At first all went well, but resistance stiffened as the Canadians were engaged increasingly by determined German troops who fought tough delaying actions from the vantage points of towering villages and almost impregnable hill positions. On July 15, just outside the village of Grammichele, Canadian troops came under heavy fire from Germans of the Hermann Goering Division. The village was taken by the men and tanks of the 1st Infantry Brigade and Three Rivers Regiment.

Montgomery’s British Eighth Army was tasked to capture the Pachino Airfield on Cape Passero and the port of Syracuse before moving northwards to take the ports of Augusta and Catania. Their objectives also included the landing fields around Gerbini, on the Catania plain.  On 12 July, the British 1st Parachute Brigade made an attempt to capture the Primosole Bridge over the river Simeto, on the southern edge of the Catania plain. The British paratroopers suffered heavy casualties over their designated drop zones due to heavy fire from alert Italian anti-aircraft gunners, but managed to seize and hold the bridge against fierce Axis attacks. 

The objectives for Patton’s U.S. Seventh Army included capturing the port of Licata and the airfields of Ponte Olivo, Biscari and Comiso. With those facilities safely in Allied hands, the Seventh Army was tasked to prevent enemy reserves from moving eastward against the Canadians and the British Eighth Army’s left flank.

Capturing Adrano

Soldiers of Princess Patricia’s Canadian Light Infantry advancing past a ‘Sherman’ tank. Credit: Jack H. Smith

The final Canadian task was to break through the main enemy position and capture Adrano. Here, they continued to face not only enemy troops, but also the physical barriers of a rugged, almost trackless country. Mortars, guns, ammunition, and other supplies had to be transported by mule trains. Undaunted, the Canadians advanced steadily against the enemy positions, fighting literally from mountain rock to mountain rock.

With the approaches to Adrano cleared, the way was prepared for the closing of the Sicilian campaign. On 7 August, following the fall of Adrano, the 1st Canadian Division was withdrawn into Army Reserve. Eleven days later, British and American troops entered Messina. Sicily had been conquered in 38 days.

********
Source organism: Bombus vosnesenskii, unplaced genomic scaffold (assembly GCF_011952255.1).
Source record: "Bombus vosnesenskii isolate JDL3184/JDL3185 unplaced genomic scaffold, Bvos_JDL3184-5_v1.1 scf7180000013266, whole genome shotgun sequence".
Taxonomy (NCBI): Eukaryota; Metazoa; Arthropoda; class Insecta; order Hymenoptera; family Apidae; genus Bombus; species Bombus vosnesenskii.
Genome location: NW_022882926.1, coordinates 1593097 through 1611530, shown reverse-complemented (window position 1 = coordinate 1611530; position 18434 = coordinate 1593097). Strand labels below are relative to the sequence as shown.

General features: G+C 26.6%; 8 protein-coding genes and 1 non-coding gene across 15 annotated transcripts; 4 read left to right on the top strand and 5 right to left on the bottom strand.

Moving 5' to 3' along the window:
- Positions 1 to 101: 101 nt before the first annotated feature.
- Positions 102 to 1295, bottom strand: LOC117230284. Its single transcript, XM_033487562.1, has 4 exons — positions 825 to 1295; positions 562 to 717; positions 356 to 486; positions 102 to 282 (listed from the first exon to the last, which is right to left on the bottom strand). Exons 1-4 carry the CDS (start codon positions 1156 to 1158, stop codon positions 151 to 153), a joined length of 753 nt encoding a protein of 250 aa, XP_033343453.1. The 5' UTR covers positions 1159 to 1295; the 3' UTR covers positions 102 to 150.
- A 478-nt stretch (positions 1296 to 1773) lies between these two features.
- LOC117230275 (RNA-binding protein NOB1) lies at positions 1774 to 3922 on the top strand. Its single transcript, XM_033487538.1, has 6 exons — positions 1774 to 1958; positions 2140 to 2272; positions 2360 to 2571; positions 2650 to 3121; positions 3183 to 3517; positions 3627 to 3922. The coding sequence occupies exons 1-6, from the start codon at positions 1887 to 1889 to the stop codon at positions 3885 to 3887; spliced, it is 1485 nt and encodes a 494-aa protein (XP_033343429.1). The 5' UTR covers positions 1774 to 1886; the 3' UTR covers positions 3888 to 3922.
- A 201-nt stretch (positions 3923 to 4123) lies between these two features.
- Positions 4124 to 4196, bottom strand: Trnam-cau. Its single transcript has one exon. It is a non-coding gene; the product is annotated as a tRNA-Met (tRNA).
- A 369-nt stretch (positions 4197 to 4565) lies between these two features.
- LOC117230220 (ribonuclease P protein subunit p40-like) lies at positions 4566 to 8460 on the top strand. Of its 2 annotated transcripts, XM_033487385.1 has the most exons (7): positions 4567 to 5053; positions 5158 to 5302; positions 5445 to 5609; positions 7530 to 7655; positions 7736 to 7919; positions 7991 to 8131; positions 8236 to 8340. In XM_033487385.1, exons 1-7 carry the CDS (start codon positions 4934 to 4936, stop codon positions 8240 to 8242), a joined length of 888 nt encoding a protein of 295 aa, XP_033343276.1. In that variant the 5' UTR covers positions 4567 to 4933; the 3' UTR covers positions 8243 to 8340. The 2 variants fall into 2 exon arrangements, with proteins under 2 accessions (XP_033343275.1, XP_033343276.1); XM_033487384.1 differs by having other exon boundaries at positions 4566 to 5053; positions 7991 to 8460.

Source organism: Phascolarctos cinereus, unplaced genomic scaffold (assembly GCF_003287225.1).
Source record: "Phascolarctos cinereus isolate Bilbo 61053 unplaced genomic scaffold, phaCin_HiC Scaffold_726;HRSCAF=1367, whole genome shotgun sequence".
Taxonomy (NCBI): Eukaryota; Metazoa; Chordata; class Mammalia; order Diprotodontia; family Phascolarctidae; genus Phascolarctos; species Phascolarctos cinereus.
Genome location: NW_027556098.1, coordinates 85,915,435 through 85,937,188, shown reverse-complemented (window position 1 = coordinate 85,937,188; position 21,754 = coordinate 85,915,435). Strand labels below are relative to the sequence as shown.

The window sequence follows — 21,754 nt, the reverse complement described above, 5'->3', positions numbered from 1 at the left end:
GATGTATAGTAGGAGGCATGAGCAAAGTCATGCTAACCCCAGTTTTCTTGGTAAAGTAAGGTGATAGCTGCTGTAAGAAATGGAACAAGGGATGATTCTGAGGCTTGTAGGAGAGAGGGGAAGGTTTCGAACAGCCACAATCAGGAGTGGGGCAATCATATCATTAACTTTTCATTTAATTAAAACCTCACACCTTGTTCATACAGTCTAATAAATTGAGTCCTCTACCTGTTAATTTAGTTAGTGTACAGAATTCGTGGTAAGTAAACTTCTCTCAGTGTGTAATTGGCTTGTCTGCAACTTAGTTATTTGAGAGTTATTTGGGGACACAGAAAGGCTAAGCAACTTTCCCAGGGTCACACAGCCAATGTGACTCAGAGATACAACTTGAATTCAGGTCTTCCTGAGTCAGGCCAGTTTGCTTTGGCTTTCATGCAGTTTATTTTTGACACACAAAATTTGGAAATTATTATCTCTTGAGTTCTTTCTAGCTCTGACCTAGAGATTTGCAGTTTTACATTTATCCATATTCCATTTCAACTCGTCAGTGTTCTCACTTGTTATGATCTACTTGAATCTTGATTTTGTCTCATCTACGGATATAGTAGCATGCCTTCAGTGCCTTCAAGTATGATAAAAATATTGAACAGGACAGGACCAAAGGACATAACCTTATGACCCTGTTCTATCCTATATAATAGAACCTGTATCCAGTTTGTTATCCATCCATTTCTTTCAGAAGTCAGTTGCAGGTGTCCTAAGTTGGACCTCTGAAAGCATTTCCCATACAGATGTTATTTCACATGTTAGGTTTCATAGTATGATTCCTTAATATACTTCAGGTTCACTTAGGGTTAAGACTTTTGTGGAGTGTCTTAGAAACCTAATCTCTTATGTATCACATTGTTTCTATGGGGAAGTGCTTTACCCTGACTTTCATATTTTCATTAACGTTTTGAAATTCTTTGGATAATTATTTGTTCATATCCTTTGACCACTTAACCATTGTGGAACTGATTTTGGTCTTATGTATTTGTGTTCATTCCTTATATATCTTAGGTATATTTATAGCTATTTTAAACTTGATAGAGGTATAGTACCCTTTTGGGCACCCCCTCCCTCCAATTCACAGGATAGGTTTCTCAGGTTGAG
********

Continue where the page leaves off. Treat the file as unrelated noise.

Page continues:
Victory in Sicily

The Sicilian campaign was a success. Although many enemy troops had managed to retreat across the strait into Italy, the operation had secured a necessary air base from which to support the assault and liberation of mainland Italy. The success of Operation Husky led to the downfall of Mussolini, allowing for a war-wearied Italy to sue for peace.

British and Canadian troops meet in the main square of Caltagirone after entering the town from opposite sides. Copyright: © IWM.

The Canadians had acquitted themselves well in their first campaign. They had fought through 240 kilometres of mountainous country—farther than any other formation in the Eighth British Army. During their final two weeks, they had borne a large share of the fighting on the Allied front. Canadian casualties throughout the fighting totalled 562 killed, 1,664 wounded and 84 prisoners of war.

One of the key objectives of the Allies in the assault of Sicily was to contain as many German Forces as possible as the Allies liberated and secured Sicily. Unfortunately,  Generalfeldmarschall Albert Kesselring, the German C-in-C of Army Command South, visited Sicily early in the fighting and determined that the, while the German defenders were fighting well, they needed reinforcement and eventually require evacuation. To that end, Kesselring ordered evacuation behind delaying tactics of the Axis Forces. As a result, the Kesselring plan allowed over 12,000 men, 4,500 vehicles and 5,000 tons of equipment to evacuate Sicily from 1–10 August. 

The three-pronged invasion of the Italian mainland was to be the next great operation. The main invasion force landed around Salerno on 9 September on the western coast in Operation Avalanche, while two supporting operations took place in Calabria (Operation Baytown) and Taranto (Operation Slapstick). The 1st Canadian Infantry Division, under the command of Major-General Guy Simonds, would land at Cape Spartivento on the south side as part of Operation Baytown.

In doing my research for this post, I came across an article from Canadian Geographic by Connie Anderson. This is an account of a pilgrimage to Sicily 70 years after Operation Husky. I would highly recommend reading this short article by clicking on the logo to the right.

Honour the Fallen; Help the Living